OBJECTIVE: To present the results of the first 2 years of a human papillomavirus (HPV) test-based screening programme outside the research context. DESIGN: Population-based cohort study. SETTING: A cervical service screening programme in Italy. POPULATION: Women aged 25-64 years invited to screening from April 2009 to April 2011. METHODS: Eligible women were invited to undergo an HPV test: those with a negative HPV test went on to the next screening episode; those with a positive HPV went on to triage with a Pap smear. Women with positive cytology (i.e. positive for atypical squamous cells of undetermined significance or worse, ASC-US+) were referred to colposcopy, whereas those with negative cytology were referred to repeat HPV testing 1 year later. MAIN OUTCOME MEASURES: Participation rate, positivity at HPV and at triage, referral rate to colposcopy, positive predictive value for cervical intraepithelial neoplasia grade 2+ (CIN2+) at colposcopy, and detection rate for CIN2+. RESULTS: Participation increased compared with the previous Pap programme (60.6 versus 43.9%). The HPV positivity rate was 7.0; 39.6% of Pap smears were scored as positive, and therefore 2.8% of the women screened were referred for immediate colposcopy. The compliance of women who scored positive for HPV and negative for Pap for repeat HPV testing at 12 months was 78.6%, and the HPV positivity rate was 56.6%. The overall referral rate to colposcopy was 4.6%. The overall detection rate for CIN2+ was 4.5 versus 1.5% of the Pap programme (25-34 years, 8.2%; 35+ years, 3.6%). CONCLUSIONS: Compared with the traditional Pap test, the HPV programme recorded a higher response to invitation and an increased DR for CIN2+. The most critical aspects were the reading of cytology in women that were positive for HPV and the increased workload at colposcopy.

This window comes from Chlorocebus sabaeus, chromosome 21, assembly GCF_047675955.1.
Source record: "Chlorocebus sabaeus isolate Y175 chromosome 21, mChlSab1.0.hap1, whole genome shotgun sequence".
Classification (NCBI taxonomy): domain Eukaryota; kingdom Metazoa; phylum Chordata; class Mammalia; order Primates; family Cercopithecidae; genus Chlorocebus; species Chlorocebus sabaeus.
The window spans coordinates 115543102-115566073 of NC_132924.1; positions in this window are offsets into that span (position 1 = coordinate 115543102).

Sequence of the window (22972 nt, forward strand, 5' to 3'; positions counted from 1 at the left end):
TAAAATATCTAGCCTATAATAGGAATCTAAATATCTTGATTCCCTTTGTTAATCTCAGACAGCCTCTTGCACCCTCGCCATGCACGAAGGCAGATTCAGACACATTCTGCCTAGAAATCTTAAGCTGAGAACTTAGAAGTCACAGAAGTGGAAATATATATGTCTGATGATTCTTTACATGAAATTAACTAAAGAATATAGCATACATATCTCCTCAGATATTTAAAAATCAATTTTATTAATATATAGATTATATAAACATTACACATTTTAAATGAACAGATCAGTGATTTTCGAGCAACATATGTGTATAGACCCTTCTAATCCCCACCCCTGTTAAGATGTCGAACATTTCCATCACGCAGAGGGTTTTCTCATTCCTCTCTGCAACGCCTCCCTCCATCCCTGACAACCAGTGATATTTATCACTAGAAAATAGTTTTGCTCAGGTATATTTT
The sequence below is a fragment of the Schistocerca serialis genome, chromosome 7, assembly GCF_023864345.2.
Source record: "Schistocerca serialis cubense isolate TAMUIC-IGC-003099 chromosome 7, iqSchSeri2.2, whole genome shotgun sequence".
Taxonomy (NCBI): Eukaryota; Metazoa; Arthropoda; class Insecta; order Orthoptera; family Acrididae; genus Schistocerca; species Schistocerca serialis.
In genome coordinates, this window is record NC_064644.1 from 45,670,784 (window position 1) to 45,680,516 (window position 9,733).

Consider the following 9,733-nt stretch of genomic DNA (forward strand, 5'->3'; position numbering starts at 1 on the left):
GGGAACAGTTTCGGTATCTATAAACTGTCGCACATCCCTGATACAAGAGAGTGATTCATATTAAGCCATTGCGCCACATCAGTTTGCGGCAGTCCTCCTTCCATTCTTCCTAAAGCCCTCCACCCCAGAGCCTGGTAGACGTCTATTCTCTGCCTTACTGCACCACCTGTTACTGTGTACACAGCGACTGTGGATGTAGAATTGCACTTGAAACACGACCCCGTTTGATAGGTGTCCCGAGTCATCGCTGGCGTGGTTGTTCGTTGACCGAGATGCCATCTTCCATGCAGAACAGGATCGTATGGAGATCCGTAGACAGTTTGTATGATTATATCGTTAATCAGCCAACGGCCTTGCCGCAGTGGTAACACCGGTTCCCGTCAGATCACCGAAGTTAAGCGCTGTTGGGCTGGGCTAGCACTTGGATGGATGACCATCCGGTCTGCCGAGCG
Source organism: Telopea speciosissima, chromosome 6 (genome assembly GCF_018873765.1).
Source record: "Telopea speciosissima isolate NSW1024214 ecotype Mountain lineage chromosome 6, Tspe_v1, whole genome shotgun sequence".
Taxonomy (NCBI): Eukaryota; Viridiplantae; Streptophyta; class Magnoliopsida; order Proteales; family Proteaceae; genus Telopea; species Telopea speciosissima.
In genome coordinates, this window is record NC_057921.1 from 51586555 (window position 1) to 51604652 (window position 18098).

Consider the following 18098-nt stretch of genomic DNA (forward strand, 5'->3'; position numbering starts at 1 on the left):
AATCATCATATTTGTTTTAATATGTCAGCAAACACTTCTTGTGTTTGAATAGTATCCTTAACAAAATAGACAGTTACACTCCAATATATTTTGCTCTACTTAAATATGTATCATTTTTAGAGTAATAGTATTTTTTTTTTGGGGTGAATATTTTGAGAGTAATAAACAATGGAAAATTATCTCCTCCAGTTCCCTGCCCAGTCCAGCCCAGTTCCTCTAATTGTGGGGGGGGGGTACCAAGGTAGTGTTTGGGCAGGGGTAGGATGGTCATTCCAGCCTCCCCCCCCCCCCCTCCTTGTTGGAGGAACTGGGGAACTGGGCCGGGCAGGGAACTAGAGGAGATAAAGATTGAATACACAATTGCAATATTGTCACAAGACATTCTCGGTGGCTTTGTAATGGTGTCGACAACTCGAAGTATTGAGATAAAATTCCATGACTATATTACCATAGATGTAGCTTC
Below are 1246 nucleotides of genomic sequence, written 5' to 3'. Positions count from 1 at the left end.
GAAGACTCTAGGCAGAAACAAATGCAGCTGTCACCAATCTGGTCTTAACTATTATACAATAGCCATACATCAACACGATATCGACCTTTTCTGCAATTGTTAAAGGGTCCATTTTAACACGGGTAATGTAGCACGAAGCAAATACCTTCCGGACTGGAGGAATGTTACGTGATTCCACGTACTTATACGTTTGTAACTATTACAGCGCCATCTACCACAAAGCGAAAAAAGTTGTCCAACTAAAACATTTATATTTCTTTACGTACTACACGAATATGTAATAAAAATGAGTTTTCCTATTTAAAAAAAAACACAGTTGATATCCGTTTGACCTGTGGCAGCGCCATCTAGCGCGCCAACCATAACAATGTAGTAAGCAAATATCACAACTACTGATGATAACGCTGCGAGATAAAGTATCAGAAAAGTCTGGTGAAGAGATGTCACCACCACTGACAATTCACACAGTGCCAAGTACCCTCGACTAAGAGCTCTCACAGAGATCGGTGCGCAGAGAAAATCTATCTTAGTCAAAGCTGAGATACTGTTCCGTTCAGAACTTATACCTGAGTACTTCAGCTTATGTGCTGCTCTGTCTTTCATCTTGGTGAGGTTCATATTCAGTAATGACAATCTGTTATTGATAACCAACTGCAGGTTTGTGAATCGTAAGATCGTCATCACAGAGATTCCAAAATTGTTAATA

11. Lopes Pegna A, Picozzi G, Falaschi F, Carrozzi L, Falchini M, Carozzi FM, Pistelli F, Comin C, Deliperi A, Grazzini M, Innocenti F, Maddau C, Vella A, Vaggelli L, Paci E, Mascalchi M; ITALUNG Study Research Group. Four-year results of low-dose CT screening and nodule management in the ITALUNG trial. J Thorac Oncol. 2013 Jul;8(7):866-75. doi: 10.1097/JTO.0b013e31828f68d6.
Pneumonology Department, Careggi Hospital, Florence, Italy.

Abstract
INTRODUCTION: Recruitment and nodule management are critical issues of lung cancer screening with low-dose computed tomography (LDCT). We report subjects' compliance and results of LDCT screening and management protocol in the active arm of the ITALUNG trial. METHODS: Three thousand two hundred six smokers or former smokers invited by mail were randomized to receive four annual LDCT (n = 1613) or usual care (n = 1593). Management protocol included follow-up LDCT, 2-[18F]fluoro-2-deoxy-D glucose positron emission tomography (FDG-PET), and CT-guided fine-needle aspiration biopsy (FNAB). RESULTS: One thousand four hundred six subjects (87%) underwent baseline LDCT, and 1263 (79%) completed four screening rounds. LDCT was positive in 30.3% of the subjects at baseline and 15.8% subsequently. Twenty-one lung tumors in 20 subjects (1.5% detection) were found at baseline, and 20 lung tumors in 18 subjects (0.5% detection) in subsequent screening rounds. Ten of 18 prevalent (55%) and 13 of 17 incident (76%) non-small-cell cancers were in stage I. Interval growth enabled diagnosis of lung cancer in 16 subjects (42%), but at least one follow-up LDCT was obtained in 741 subjects (52.7%) over the screening period. FDG-PET obtained in 6.5% of subjects had 84% sensitivity and 90% specificity for malignant lesions. FNAB obtained in 2.4% of subjects showed 90% sensitivity and 88% specificity. Positivity of both FDG-PET and FNAB invariably predicted malignancy. Surgery for benign lesions was performed on four subjects (10% of procedures) but followed protocol violations on three subjects. CONCLUSIONS: High-risk subjects recruited by mail who entered LDCT screening showed a high and stable compliance. Efficacy of screening is, however, weakened by low detection rate and specificity. Adhesion to management protocol might lessen surgery for benign lesions.